A22 Sports Management, the company in charge of promoting the European Super League (ESL) soccer project, has claimed to have won an appeal aimed at preventing punishment from the sport's authorities from being handed out to ESL founder clubs.
On Monday (January 30), the Madrid High Court agreed to reinstate an injunction that it handed down in April 2021 (just after the failed ESL project rose and fell in the space of around four days), which was intended to prevent punitive action from soccer bodies such as Europe’s UEFA against the founding ESL clubs and their players.
The injunction meant that UEFA, as well as international governing body FIFA, were not able to sanction – either financially or through points deductions – Spanish clubs Barcelona and Real Madrid, and Italian giants Juventus, for their founding involvement in the ESL.
The case has since been referred to the European Court of Justice (ECJ), and in December last year that body issued an initial verdict in favor of UEFA – although a complete ruling is not expected until later this year.
However, the three ESL founders always reserved the right to appeal that latter ruling, as took place yesterday.
A22 said the ruling means it “will be able to continue developing its project free of threats.”
In summary, the Madrid High Court said the attempted punitive action by UEFA and FIFA “cannot be justified as a protection of the general interests of European soccer.”
It added that the steps taken by those two bodies equate to “obstacles typical of closed and anachronistic models that are not in line with free competition and the principle of enterprise that prevails in Europe.”
Bernd Reichart, chief executive of A22 (appointed in October), has stated: “We welcome the fact that this court decision allows A22 to freely continue the project of creating a new and exciting European football competition … We will continue our dialogue with soccer stakeholders in a new and more appropriate environment, free from threats and other obstructive steps taken by UEFA and other bodies.”
In terms of reaction from soccer authorities on the other side of the dispute, Spain's top-flight LaLiga has said that while the Madrid High Court’s ruling has been noted, it will await a full verdict from the ECJ.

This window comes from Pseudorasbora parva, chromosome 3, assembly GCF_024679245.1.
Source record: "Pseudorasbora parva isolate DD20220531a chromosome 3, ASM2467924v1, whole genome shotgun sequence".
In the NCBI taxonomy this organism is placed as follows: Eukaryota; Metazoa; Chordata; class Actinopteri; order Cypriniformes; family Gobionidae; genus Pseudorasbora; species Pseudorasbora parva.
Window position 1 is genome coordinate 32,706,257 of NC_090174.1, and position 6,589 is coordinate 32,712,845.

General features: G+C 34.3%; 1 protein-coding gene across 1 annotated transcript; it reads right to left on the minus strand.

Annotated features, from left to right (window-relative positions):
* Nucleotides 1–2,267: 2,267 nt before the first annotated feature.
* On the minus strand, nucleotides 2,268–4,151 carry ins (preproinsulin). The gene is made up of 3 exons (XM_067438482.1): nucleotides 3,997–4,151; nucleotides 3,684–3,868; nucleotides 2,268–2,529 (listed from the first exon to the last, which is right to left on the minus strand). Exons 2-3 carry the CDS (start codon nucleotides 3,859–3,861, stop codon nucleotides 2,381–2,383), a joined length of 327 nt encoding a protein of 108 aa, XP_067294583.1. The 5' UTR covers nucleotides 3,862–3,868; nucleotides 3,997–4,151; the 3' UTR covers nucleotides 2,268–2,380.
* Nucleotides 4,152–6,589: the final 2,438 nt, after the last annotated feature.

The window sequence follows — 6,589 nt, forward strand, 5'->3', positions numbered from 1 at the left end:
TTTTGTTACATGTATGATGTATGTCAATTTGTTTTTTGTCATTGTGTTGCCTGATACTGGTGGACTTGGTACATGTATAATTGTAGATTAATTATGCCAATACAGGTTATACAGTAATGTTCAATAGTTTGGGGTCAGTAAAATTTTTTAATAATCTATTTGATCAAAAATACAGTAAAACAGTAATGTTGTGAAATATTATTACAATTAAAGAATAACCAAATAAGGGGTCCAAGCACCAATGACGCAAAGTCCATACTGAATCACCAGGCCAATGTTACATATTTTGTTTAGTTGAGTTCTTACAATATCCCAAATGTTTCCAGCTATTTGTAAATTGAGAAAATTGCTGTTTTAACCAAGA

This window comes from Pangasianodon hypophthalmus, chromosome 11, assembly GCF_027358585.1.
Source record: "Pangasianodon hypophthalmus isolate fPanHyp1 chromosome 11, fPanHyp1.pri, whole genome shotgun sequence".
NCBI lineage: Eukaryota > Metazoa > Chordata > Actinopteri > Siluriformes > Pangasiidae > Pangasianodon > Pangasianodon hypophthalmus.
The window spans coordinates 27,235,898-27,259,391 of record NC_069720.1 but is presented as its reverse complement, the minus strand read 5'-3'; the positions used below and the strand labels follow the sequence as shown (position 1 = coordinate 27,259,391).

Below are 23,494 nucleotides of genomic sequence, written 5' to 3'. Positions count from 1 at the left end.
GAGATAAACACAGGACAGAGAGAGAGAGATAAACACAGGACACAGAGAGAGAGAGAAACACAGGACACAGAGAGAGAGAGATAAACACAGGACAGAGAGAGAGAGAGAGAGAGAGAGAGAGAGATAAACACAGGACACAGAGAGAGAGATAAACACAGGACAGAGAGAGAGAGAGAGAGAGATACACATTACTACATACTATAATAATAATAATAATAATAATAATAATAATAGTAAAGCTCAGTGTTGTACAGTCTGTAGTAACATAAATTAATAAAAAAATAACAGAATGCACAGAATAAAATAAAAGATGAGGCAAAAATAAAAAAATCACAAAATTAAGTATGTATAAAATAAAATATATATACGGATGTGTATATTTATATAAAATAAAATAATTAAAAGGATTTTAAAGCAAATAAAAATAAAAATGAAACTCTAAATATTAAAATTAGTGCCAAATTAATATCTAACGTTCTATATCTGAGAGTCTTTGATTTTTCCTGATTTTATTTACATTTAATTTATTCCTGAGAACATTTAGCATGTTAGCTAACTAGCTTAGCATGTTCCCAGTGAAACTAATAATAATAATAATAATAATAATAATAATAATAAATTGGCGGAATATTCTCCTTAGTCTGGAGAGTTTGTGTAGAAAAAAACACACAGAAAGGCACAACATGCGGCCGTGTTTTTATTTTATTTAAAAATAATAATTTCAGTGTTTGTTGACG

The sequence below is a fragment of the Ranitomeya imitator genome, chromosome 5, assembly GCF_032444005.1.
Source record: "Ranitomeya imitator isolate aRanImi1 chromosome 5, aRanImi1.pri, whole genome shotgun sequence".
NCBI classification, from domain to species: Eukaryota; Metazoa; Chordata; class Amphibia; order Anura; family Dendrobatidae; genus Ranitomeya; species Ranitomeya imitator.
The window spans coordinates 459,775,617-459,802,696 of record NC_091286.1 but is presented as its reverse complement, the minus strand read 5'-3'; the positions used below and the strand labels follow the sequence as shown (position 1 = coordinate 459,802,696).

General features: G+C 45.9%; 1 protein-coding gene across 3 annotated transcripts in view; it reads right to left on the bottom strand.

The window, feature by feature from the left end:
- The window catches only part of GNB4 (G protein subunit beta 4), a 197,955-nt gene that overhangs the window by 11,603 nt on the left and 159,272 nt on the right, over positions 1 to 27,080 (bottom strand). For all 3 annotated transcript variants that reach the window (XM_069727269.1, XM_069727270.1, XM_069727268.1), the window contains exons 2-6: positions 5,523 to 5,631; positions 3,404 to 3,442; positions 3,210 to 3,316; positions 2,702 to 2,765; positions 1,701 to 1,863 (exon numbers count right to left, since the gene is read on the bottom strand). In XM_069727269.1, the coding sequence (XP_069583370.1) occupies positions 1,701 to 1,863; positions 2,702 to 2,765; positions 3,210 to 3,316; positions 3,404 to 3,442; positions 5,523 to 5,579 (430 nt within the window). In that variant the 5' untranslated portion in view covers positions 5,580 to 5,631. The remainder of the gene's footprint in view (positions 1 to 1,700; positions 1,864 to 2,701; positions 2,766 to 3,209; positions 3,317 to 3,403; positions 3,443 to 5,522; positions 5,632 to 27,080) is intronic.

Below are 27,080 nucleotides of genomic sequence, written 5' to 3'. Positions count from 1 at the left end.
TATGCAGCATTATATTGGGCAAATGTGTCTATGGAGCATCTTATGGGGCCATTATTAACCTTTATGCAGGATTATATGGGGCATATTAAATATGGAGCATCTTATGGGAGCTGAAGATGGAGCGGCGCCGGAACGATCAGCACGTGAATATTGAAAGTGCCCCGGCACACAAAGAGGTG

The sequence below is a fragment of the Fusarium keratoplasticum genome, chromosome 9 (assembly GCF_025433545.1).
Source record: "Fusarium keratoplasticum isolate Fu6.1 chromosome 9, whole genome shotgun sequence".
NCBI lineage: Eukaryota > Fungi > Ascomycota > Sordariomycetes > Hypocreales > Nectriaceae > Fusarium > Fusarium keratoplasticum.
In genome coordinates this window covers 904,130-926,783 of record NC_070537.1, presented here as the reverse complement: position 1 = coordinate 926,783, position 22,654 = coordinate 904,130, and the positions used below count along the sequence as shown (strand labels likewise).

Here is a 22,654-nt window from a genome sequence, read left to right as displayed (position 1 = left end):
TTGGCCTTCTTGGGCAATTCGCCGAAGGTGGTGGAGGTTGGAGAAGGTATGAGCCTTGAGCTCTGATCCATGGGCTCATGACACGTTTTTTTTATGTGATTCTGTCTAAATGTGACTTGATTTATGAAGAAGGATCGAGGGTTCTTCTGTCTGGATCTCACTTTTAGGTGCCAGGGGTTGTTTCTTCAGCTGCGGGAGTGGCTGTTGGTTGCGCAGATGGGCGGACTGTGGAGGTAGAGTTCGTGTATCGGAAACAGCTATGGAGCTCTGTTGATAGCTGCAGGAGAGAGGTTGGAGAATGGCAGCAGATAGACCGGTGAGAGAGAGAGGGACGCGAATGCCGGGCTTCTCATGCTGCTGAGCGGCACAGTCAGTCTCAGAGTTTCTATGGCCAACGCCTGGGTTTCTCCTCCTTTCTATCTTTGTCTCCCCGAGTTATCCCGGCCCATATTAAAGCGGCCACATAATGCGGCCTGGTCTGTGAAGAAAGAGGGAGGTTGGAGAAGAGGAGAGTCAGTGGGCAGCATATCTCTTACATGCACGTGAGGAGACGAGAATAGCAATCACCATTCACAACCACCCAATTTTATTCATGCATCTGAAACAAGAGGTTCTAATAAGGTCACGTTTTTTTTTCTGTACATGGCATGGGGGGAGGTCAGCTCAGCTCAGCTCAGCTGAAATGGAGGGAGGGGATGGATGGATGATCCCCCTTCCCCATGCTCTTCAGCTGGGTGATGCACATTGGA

The ESL, when it originally launched in April 2021, contained nine other teams, in addition to the aforementioned trio: Atletico Madrid from Spain; Tottenham Hotspur, Arsenal, Chelsea, Manchester City, Manchester United, and Liverpool from England; and Inter Milan, and AC Milan from Italy.
It was widely rejected by almost all of European soccer’s stakeholders, with a proposed closed-shop format one of the main bones of contention. There would have been no promotion or relegation, and the ESL clubs would not have taken part in the current UEFA pan-continental competitions.
Upon his appointment, Reichart said his team would try to start the project from scratch.
He said in October: “European soccer is losing its leading role in world sports, and clubs are lagging behind in terms of their opportunities.
“The system has become quite unstable. It isn’t self-sustainable anymore. I think the clubs should be able to decide their fate, as they also bear all the risk. Most clubs agree that it can’t go on like that.”
Late last month, meanwhile, UEFA and Football Supporters Europe (FSE), the body representing fans across the continent, signed a Memorandum of Understanding (MoU) that further firmed up opposition to the ESL.
Among the issues referenced specifically are the continued support by UEFA and FSE for the European soccer pyramid, the roles federations play in running the sport, and “the open system of promotion and relegation within domestic leagues.”